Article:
The consensus view is that the new Stonehenge visitor centre is a world-class experience. The media positively received the architecture of the building, its location, the strategy of transporting visitors with disabilities to the site via landrover-drawn-carriages but most importantly of all, the building’s contents. From the pics, I must admit that the light footprint and strikingly flimsy-looking design of the building appeal to me.
Inevitably, there have been problems and complaints reported, with the Daily Mail refering to the new visitor centre as ‘Moanhenge‘ (which is good enough reason to like the new site without even going there). There have been struggles to accommodate the flood of visitors wishing to drive to the stones rather than walk, the hike in the entrance charge, even the design of the ticket offices affected by the prevailing winds.
Visitors aside, some locals are not happy but the new travel arrangements and the closing of the road. Of interest here is their funerary theme. Protestors from the locality complaining regarding the affect of the closure of the A344 which have made local villages ratruns to avoid the congested A303 dressed as undertakers and strapped a coffin to the top of a car. RIP A344!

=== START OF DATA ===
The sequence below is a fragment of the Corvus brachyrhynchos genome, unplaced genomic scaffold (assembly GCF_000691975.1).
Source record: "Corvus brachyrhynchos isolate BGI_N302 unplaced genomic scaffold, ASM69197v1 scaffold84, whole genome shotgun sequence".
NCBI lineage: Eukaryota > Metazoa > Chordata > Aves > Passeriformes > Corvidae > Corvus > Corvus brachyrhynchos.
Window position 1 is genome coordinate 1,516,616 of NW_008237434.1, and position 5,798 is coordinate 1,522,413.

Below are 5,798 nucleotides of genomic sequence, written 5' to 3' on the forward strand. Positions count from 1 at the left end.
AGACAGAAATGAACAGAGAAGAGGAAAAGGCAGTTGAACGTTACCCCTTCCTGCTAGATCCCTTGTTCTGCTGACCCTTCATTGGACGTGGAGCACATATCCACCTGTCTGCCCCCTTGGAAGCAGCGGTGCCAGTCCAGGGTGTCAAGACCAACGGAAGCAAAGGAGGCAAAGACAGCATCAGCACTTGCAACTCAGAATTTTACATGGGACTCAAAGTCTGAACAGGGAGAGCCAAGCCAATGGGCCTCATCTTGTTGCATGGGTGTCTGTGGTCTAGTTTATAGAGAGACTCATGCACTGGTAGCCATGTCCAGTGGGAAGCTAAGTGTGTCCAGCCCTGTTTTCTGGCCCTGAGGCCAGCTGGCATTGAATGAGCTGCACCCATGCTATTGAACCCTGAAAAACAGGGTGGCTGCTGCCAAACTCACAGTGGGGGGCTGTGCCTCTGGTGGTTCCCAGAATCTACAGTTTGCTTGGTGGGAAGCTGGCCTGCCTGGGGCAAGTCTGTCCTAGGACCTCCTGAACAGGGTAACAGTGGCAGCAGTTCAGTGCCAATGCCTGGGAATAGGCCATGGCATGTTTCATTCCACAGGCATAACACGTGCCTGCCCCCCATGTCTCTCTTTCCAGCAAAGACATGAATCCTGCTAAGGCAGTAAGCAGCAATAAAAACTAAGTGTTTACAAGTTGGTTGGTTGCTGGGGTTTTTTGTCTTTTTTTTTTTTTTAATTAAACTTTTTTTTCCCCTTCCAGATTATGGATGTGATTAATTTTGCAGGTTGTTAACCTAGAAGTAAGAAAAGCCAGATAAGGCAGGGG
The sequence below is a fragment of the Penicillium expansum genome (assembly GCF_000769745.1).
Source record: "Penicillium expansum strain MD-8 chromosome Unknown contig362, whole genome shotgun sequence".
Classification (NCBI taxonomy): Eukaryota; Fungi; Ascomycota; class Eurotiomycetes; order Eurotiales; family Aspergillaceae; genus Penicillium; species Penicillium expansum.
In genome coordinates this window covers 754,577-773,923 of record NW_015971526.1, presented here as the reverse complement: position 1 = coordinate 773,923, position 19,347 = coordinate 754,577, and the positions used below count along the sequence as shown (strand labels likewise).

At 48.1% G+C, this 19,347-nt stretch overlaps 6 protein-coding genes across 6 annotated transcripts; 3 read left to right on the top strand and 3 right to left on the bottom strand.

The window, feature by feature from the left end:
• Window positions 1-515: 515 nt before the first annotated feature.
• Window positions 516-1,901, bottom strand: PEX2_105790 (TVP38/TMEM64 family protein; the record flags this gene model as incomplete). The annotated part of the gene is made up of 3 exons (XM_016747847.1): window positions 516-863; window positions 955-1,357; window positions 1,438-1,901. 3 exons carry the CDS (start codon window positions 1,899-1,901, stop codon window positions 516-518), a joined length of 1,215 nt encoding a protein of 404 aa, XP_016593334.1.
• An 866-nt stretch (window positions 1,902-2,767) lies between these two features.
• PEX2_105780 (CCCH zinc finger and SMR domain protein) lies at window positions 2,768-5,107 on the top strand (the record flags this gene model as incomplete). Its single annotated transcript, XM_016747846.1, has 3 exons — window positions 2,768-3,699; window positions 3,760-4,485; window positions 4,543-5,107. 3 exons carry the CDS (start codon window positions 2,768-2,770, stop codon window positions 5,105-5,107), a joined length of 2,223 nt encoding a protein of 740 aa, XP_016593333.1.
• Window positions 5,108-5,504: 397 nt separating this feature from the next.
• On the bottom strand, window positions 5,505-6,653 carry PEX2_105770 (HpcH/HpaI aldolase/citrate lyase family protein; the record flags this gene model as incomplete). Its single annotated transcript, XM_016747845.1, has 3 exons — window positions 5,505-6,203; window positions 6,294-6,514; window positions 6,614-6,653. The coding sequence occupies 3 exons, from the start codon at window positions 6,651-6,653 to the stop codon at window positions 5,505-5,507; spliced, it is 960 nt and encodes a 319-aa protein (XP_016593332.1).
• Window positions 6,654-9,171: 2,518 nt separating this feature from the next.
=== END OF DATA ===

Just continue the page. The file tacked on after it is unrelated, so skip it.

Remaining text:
Turning the Arthur Cheek?
What is relevant to this blog is that the Visitor Centre contains human remains – skeletons and cremated human remains. Now these have been the focus of some dispute. When Professor Mike Parker Pearson excavated (re-excavated in actual fact) the Aubury Holes in 2008, attempts were made to stop him by followers of King Arthur Pendragon of the Loyal Arthurian Warband. Uther seems like a nice bloke actually and his protests aim to be peaceful and polite. He is certainly a staunch and unswerving spokesperson for what he regards as a just Pagan cause.
On the opening of the new Visitor Centre, Arthur was there with his followers. He protested regarding the display of the human remains in the Centre, his followers bearing slogans such as ‘Rebury the Bones by Our Sacred Stones’.
The EH response was clear: following the careful consultation over another group of druids demanding the reburial of remains on display in the Avebury Keiller Museum, a clear precedent was set. Replica bones are not authentic; the public need the real thing on display. Science prevails, the visitors get their bones and the vocal minority is defeated. In this case, I couldn’t agree more and it is not out of disrespect for Uther and his warband.